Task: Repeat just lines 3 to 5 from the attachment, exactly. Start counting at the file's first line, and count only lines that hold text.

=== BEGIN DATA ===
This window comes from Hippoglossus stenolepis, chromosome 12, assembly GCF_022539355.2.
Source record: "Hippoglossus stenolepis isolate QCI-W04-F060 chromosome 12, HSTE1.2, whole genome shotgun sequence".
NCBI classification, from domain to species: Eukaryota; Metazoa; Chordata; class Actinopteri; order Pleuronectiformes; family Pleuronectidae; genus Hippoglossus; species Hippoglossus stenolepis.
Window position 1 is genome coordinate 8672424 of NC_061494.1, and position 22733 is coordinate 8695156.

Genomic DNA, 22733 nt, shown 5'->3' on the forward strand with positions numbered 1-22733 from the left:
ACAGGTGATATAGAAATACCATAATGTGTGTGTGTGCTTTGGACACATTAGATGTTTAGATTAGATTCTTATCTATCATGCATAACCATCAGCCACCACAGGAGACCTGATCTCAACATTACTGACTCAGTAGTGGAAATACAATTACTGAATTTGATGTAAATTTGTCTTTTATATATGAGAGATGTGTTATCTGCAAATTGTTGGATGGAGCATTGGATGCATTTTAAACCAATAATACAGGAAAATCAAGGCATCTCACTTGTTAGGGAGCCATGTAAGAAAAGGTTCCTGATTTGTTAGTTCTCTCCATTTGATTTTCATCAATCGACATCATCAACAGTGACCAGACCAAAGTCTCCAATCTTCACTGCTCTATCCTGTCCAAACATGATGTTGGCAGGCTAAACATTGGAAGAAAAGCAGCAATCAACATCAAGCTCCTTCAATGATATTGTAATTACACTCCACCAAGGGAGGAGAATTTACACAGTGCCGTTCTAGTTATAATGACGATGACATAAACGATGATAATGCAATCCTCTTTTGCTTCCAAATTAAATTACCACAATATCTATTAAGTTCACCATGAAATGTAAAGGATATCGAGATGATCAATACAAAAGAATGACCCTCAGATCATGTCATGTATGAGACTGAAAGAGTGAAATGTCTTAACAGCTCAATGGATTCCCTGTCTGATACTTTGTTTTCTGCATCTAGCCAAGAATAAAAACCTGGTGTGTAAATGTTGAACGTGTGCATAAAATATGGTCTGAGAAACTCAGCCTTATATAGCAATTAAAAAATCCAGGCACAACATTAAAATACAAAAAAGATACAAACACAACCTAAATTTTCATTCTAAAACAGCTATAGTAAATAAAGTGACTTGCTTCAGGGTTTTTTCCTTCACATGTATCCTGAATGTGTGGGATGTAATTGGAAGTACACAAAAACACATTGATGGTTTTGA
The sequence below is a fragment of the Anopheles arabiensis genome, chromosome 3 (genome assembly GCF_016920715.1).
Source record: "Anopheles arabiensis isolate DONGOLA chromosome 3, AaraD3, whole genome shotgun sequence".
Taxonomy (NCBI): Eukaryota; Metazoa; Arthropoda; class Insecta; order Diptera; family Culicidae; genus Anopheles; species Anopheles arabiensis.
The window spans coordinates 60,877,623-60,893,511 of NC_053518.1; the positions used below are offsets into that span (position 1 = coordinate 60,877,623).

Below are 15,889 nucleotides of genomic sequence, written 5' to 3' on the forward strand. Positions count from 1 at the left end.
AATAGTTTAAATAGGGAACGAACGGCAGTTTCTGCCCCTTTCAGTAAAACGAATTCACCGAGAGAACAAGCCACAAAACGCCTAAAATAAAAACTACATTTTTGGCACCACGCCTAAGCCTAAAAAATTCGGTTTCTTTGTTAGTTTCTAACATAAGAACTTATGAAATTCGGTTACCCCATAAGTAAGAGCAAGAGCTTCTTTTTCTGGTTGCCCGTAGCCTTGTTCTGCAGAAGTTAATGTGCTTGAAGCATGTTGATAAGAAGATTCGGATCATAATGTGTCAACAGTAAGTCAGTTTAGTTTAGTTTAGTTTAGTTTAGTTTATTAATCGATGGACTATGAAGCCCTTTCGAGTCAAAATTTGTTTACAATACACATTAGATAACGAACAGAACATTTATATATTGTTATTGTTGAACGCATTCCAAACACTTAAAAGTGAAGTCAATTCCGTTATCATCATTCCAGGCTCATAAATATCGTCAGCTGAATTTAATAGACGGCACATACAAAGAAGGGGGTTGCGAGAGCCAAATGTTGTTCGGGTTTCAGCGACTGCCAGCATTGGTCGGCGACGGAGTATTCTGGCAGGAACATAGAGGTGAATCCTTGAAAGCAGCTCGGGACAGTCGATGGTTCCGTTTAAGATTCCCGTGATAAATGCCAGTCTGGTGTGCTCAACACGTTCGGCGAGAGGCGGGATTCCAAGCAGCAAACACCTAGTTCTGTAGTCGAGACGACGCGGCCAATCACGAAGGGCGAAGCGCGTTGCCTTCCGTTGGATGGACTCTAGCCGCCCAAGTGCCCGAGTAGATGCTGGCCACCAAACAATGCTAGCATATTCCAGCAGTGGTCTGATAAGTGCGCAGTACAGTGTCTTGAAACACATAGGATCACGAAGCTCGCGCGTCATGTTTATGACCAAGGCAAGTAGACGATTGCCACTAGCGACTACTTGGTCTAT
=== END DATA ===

NCBI classification, from domain to species: Eukaryota; Metazoa; Chordata; class Actinopteri; order Pleuronectiformes; family Pleuronectidae; genus Hippoglossus; species Hippoglossus stenolepis.
Window position 1 is genome coordinate 8672424 of NC_061494.1, and position 22733 is coordinate 8695156.

Genomic DNA, 22733 nt, shown 5'->3' on the forward strand with positions numbered 1-22733 from the left: